Sudden Death Associated with QT Interval Prolongation and KCNQ1 Gene Mutation in a Family of English Springer Spaniels

W. A. Ware, Y. Reina-Doreste, Joshua A Stern, K. M. Meurs

Research output: Contribution to journalArticle

8 Citations (Scopus)

Abstract

Background: A 5-year-old, healthy English Springer Spaniel died suddenly 4 months after delivering a litter of 7 puppies. Within 4 months of the dam's death, 3 offspring also died suddenly. Hypothesis: Abnormal cardiac repolarization, caused by an inherited long QT syndrome, is thought to be responsible for arrhythmias leading to sudden death in this family. Animals: Four remaining dogs from the affected litter and 11 related dogs. Methods: Physical examination and resting ECG were done on the littermates and 9 related dogs. Additional tests on some or all littermates included echocardiogram with Doppler, Holter monitoring, and routine serum biochemistry. Blood for DNA sequencing was obtained from all 15 dogs. Results: Three of 4 littermates examined, but no other dogs, had prolonged QT intervals with unique T-wave morphology. DNA sequencing of the KCNQ1 gene identified a heterozygous single base pair mutation, unique to these 3 dogs, which changes a conserved amino acid from threonine to lysine and is predicted to change protein structure. Conclusions and Clinical Importance: This family represents the first documentation in dogs of spontaneous familial QT prolongation, which was associated with a KCNQ1 gene mutation and sudden death. Although the final rhythm could not be documented in these dogs, their phenotypic manifestations of QT interval prolongation and abnormal ECG restitution suggested increased risk for sudden arrhythmic death. The KCNQ1 gene mutation identified is speculated to impair the cardiac repolarizing current IKs, similar to KCNQ1 mutations causing long QT syndrome 1 in humans.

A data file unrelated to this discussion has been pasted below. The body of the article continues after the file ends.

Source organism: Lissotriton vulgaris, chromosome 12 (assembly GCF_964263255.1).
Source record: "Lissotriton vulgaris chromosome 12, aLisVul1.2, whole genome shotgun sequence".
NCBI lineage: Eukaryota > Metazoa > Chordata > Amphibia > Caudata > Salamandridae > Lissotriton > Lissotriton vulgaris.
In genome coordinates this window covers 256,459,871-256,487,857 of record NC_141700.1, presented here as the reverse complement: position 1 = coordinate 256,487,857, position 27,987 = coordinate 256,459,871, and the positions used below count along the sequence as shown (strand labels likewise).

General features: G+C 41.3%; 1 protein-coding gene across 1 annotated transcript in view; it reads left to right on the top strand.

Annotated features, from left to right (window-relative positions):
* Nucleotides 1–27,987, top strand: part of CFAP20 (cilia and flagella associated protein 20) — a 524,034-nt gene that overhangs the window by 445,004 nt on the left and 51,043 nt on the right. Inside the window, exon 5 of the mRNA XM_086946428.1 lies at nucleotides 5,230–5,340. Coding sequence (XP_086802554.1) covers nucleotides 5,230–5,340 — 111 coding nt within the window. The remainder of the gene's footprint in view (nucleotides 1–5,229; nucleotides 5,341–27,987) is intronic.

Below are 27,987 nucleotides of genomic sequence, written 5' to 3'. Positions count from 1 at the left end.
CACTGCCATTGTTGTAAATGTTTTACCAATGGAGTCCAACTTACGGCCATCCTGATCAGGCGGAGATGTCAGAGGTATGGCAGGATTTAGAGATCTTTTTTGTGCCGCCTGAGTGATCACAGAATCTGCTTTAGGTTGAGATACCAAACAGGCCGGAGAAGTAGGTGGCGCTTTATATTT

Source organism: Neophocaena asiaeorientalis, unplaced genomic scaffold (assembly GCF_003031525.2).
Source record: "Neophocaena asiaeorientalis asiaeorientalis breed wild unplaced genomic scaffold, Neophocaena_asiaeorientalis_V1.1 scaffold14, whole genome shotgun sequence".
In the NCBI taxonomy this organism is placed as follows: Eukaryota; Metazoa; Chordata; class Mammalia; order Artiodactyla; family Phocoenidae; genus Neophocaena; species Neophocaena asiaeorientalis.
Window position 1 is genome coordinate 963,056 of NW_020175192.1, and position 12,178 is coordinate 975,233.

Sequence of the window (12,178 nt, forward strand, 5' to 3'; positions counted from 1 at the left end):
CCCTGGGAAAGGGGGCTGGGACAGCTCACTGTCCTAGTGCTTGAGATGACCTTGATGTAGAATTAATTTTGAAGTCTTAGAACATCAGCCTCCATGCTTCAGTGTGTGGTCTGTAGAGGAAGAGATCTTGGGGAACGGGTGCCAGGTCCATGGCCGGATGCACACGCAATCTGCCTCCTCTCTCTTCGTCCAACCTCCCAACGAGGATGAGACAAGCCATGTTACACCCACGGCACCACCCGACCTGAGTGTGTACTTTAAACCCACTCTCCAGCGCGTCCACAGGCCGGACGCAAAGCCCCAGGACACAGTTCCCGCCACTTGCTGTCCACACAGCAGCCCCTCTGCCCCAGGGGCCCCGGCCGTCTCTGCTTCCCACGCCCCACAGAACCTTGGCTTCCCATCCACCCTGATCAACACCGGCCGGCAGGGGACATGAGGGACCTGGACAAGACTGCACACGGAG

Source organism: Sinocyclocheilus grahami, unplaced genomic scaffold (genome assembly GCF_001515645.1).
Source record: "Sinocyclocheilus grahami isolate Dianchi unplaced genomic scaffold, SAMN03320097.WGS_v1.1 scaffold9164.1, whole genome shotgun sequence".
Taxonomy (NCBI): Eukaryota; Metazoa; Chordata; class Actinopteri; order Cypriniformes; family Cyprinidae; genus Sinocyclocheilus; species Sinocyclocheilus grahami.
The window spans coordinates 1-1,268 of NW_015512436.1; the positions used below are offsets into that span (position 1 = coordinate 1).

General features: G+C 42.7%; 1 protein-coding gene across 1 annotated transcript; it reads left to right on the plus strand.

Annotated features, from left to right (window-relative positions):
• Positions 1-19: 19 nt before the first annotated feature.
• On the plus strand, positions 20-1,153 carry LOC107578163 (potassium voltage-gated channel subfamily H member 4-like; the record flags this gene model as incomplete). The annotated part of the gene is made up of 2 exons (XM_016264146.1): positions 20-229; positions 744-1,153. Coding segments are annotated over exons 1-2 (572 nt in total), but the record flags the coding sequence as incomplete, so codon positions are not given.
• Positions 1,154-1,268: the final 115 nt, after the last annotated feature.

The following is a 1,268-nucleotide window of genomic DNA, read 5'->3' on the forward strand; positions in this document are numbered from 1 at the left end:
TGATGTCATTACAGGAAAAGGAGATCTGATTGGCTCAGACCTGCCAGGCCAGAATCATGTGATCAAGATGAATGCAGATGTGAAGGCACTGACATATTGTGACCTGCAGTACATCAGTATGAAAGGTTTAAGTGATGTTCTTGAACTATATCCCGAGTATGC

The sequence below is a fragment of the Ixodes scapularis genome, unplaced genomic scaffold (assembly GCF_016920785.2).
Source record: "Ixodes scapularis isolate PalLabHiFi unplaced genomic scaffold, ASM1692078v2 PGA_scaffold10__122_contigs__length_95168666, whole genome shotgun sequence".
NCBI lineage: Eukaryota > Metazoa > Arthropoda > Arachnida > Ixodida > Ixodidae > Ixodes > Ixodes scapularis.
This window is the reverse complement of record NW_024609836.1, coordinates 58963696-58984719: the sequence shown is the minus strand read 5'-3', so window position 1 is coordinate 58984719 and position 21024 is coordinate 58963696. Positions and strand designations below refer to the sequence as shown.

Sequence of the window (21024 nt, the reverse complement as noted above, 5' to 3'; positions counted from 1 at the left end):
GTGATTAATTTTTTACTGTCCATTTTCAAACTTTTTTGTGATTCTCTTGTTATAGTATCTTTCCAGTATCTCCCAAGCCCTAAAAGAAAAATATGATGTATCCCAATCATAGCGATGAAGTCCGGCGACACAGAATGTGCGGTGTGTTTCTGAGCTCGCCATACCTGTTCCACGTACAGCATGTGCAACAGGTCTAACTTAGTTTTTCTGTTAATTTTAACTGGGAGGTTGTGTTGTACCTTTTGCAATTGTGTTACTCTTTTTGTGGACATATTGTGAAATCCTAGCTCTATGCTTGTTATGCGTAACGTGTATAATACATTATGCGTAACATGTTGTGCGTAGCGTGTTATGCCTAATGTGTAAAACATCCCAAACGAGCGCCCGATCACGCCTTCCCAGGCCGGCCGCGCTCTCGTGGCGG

Original languageEnglish (US)
Pages (from-to)561-568
Number of pages8
JournalJournal of Veterinary Internal Medicine
Volume29
Issue number2
DOIs
StatePublished - Mar 1 2015

Fingerprint

Sudden Death
Dogs
death
mutation
Mutation
dogs
Genes
genes
DNA Sequence Analysis
litters (young animals)
Electrocardiography
Romano-Ward Syndrome
sequence analysis
Long QT Syndrome
Ambulatory Electrocardiography
arrhythmia
puppies
Threonine
protein structure
blood serum

Keywords

  • Long QT Syndrome

ASJC Scopus subject areas

  • veterinary(all)

Cite this

Sudden Death Associated with QT Interval Prolongation and KCNQ1 Gene Mutation in a Family of English Springer Spaniels. / Ware, W. A.; Reina-Doreste, Y.; Stern, Joshua A; Meurs, K. M.

In: Journal of Veterinary Internal Medicine, Vol. 29, No. 2, 01.03.2015, p. 561-568.

Research output: Contribution to journalArticle